10. tzard says:

    It strikes me that this press release de-fuses calls for excommunications. We’ll see how the German Bishops react.

    Essentially, nothing’s changed, which in a sense has protected the SSPX to a certain extent.

  11. RichR says:

    What is the urgency in ordaining these men? With all the flak that the Holy Father has taken for the SSPX, would not a delay in ordaining the priests be an olive branch extended to the Holy See? Wouldn’t it be a pledge of dedication to the negotiations process? What good-faith efforts have the SSPX shown up to this point? What gestures of goodwill have they shown? What sacrifices have they made for the Holy Father in acknowledging their filial devotion. I sympathize with many of their complaints, but this starts to look like ingratitude.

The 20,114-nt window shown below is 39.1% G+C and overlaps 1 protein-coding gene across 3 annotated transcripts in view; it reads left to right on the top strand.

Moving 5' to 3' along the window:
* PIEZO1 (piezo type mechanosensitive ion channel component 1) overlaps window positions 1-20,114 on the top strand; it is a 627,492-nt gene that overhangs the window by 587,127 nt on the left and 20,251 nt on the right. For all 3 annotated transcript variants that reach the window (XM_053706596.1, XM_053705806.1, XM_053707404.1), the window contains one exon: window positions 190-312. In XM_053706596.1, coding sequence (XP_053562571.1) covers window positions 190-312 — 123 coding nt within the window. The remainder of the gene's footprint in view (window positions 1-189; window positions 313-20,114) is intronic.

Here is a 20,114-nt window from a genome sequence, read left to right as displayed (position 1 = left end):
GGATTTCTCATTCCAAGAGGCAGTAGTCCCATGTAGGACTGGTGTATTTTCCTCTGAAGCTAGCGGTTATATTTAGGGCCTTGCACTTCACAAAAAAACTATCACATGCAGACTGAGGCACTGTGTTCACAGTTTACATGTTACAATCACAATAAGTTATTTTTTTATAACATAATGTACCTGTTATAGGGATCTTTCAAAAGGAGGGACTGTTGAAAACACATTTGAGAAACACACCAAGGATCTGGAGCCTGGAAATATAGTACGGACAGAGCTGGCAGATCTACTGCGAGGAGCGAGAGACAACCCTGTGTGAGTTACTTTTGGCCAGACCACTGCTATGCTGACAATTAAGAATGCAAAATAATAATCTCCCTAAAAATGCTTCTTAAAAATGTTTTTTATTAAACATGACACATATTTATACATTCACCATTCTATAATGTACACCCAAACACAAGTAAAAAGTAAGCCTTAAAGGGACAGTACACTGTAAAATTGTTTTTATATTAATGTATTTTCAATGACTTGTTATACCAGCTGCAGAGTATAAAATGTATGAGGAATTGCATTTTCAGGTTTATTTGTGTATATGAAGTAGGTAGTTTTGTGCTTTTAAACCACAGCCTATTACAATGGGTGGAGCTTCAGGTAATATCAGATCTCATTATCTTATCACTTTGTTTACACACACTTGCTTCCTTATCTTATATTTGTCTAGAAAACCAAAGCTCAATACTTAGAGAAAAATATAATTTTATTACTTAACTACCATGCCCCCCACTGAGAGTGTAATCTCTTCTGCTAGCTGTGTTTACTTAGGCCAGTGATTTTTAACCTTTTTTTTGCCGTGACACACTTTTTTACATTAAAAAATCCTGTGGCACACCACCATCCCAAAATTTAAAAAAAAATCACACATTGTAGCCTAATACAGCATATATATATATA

Common sense would tell me: put a moratorium on illicit ordinations (even if they don’t see it as such) at least for a short time so that there are no distractions.

  12. Larry says:

    So let me get this stright. To save a sinner or a whole gob of sinners we should let them have just one more sin! Now that might play real big with adulters, perverts of various stripes and maybe a mafias don who just needs to clear up a few loose ends. If they want back in the good graces they should stop being disobedient—PERIOD. Jesus did not tell a single soul, “Hey I’ll give you salvation; but you only get one more big sin; deal?” LOL [The Church is precisely for sinners.]

  13. Rose says:

    Well put, RichR.